4:27 p.m.: Speed and strength of the tornado upgraded to a top-of-the-scale EF-5 with winds of at least 200 mph, according to the National Weather Service.
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3:53 p.m: Survey crews find damage in one area equal to an EF5 tornado, according to the National Weather Service.
1:31 p.m.: 38,000 people are without power in areas around Oklahoma City, Gov. Mary Fallin says.
1:30 p.m.: Total number of missing people still unknown, says Oklahoma governor.
1:21 p.m: "We will overcome. We will rebuild. We will regain our strength," said Gov. Mary Fallin.
1:15 p.m.: FEMA director Craig Fugate is on the ground in Oklahoma, according to White House officials. Homeland Security Secretary Janet Napolitano will fly there Wednesday. No decision has been made on when President Obama might tour the damage.
11:58 a.m.: The National Weather Service predicts strong winds and hail for Moore, Okla., potentially complicating search and rescue efforts.
11:50 a.m: The Oklahoma Medical Examiner's Office has revised the death toll to 24 people, including nine children.
11:35 a.m.: Oklahoma Gov. Mary Fallin will hold a press conference at 1 p.m. ET.
11: 30 a.m.: Oklahoma University Medical Center says it has 85 patients, 50 of whom are children. Injuries range from minor to critical, according to hospital staff.
10:10 a . m . : President Obama announces that FEMA search and rescue teams from three states have been ordered to Moore. "The people of Moore should know their country will remain on the ground, beside them for as long as it takes," the president said.
10:08 a.m.: "In an instant, neighborhoods were destroyed. Dozens of people lost their lives. Many more were injured and among the victims were young children trying to take shelter in the safest place they knew, their school," says President Obama.
9:55 a.m.: State Medical Examiner says confusion over the number of deaths was the result of double counting victims. Some 242 people have been treated for injuries, at least 58 of them children, according to authorities.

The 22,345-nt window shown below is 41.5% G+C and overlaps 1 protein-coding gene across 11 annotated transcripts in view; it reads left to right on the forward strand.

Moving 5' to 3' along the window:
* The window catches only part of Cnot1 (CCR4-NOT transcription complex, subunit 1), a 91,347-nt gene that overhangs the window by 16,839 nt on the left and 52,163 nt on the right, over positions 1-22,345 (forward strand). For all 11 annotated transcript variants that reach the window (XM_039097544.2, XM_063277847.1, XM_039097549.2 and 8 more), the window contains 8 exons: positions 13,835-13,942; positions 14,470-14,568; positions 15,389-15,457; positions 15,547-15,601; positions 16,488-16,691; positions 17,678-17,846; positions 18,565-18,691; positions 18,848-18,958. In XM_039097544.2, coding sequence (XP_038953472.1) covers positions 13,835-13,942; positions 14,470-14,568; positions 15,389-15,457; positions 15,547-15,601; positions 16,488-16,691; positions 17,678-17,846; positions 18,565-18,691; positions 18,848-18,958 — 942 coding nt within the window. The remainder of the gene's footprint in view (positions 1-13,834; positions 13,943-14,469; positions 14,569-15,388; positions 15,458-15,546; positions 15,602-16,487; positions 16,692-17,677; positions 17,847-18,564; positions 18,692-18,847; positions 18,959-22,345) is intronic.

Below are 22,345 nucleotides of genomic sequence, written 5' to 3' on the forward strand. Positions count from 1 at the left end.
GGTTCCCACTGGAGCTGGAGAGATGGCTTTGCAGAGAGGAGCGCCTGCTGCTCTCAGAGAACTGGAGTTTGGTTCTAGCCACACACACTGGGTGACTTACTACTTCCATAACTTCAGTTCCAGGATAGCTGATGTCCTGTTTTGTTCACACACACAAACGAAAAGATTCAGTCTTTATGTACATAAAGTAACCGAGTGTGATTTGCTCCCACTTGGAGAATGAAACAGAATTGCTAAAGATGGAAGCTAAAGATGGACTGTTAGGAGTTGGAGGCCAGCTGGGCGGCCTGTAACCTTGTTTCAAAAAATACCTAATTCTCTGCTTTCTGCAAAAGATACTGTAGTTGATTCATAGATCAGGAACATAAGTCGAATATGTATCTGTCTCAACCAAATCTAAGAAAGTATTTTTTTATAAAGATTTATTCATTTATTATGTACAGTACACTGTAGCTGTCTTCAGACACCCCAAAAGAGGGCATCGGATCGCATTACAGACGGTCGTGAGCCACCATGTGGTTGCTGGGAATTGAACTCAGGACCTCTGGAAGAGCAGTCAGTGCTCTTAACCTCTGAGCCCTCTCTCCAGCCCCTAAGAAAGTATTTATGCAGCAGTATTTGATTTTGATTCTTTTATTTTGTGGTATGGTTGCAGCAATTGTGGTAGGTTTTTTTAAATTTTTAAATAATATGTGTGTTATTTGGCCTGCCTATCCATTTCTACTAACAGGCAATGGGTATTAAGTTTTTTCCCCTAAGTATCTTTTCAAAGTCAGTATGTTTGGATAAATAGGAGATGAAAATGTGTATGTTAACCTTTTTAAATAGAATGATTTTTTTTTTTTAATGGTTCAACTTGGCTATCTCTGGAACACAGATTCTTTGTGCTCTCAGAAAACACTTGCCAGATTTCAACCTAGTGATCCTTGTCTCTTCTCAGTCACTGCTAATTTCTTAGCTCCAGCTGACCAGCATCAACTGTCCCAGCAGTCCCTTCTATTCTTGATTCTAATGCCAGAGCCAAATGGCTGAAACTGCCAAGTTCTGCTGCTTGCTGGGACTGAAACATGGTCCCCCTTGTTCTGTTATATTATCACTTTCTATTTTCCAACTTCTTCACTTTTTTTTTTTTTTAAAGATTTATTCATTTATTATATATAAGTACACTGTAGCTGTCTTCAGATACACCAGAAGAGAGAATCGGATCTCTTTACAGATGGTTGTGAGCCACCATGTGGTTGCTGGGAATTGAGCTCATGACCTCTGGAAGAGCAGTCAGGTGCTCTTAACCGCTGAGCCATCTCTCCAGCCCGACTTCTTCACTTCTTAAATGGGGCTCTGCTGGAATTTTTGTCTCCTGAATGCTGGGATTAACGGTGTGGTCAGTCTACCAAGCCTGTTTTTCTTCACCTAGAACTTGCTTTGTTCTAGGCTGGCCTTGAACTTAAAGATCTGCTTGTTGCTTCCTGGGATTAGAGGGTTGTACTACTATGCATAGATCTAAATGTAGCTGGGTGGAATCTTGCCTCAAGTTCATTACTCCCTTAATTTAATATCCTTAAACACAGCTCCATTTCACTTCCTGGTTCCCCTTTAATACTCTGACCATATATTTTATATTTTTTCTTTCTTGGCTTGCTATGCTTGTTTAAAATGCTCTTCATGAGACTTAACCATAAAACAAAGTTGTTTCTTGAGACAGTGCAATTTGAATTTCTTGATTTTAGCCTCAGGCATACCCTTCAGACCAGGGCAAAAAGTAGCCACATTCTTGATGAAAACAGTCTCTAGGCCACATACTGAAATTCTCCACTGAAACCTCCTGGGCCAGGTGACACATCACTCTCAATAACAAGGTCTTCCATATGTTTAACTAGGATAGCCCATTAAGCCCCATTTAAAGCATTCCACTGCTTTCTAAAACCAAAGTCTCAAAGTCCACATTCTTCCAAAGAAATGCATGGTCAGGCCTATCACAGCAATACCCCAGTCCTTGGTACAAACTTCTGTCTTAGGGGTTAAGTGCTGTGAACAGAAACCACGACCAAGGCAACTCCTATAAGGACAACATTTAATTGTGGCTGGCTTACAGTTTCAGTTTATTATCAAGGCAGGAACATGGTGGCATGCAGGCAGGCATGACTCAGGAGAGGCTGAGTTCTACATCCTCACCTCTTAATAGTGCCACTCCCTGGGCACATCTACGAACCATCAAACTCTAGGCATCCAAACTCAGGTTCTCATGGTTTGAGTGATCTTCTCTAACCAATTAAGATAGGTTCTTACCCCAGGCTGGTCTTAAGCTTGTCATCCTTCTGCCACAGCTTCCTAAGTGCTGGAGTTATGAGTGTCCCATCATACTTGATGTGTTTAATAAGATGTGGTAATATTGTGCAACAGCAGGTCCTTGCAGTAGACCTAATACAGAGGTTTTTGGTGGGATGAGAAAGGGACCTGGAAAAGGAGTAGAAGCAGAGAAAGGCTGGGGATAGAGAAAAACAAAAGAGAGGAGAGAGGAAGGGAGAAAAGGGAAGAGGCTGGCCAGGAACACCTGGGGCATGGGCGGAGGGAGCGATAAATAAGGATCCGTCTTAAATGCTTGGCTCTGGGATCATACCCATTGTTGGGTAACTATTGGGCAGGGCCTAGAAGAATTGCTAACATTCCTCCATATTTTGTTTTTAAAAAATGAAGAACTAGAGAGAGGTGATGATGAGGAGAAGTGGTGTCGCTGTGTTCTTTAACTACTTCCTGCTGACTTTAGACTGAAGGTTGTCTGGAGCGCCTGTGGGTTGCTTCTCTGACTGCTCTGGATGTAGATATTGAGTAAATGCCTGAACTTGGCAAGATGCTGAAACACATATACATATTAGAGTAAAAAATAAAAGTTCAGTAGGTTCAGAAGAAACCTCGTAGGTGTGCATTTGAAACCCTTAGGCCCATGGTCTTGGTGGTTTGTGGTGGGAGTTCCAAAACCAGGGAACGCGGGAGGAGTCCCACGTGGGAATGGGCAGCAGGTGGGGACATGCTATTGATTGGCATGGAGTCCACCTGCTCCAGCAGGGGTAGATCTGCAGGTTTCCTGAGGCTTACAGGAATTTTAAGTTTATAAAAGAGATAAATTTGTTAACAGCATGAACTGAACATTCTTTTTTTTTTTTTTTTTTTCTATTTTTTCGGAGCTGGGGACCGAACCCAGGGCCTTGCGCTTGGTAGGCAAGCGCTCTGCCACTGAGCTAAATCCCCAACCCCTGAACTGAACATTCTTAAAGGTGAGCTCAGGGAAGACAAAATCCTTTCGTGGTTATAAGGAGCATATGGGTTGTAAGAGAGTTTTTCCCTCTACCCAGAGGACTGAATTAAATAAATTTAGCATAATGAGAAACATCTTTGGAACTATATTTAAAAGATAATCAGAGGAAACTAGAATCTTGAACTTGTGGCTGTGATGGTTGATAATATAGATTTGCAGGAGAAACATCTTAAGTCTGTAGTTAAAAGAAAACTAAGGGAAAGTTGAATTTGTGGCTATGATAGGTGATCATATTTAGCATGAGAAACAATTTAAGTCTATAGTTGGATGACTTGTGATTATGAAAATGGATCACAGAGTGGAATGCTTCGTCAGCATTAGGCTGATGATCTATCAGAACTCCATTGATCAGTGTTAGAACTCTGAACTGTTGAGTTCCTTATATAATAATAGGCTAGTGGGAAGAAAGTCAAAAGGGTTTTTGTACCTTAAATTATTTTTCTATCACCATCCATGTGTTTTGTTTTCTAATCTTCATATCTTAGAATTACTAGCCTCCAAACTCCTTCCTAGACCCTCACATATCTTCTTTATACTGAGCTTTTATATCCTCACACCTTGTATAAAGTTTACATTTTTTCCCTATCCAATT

9:24 a.m.: Oklahoma Medical Examiner reports 24 people dead, seven of which are children, dramatically lowering the number of people believed to have died in Monday's tornado. On Monday night, authorities estimated the number of deaths at 51.
7: 15 a.m.: Oklahoma Gov. Mary Fallin told " Good Morning America," "It's a very sad day in Oklahoma. A lot of hearts have been broken."
6:43 a.m.: President Obama will deliver a televised statement regarding the Oklahoma tornado at 10 a.m. ET.
6:28 a.m.: Pope Francis tweeted, "I am close to the families of all who died in the Oklahoma tornado, especially those who lost young children. Join me in praying for them."
5:33 a.m.:McClain County Animal Response Team spokeswoman Patty Mannas told ABC News affiliate KOCO-TV that at least 50 pets have been pulled from the rubble in Moore, Okla
"We've already reunited a few animals and animals with microchips have a very, very high percentage of being reunited with their families," she said.
4:20 a.m.: The death toll remains at 51, but the Oklahoma Chief Medical Examiner said it expects to find about 40 more bodies.
2:50 a.m.: Moore officials tell ABC News the search and rescue operation at Plaza Towers Elementary School is now a recovery effort.
12:50 a.m.: Texas Task Force 1, the state's elite search and rescue team, has been activated to assist local officials and first responders in Oklahoma. The team, which includes 84 total members, was deployed to New York City following 9/11 and to New Orleans in the aftermath of Hurricane Katrina. It was recently deployed to West, Texas, following the explosion of a fertilizer plant.
Monday's devastating tornado that ripped through Moore, Okla., killed at least 51 people, including 20 children, but authorities expect that number to rise. Spokeswoman Amy Elliott of the Oklahoma City Medical Examiner's office said she believes at least 91 people are dead.
All times indicated in this live blog are in Eastern Daylight Time.
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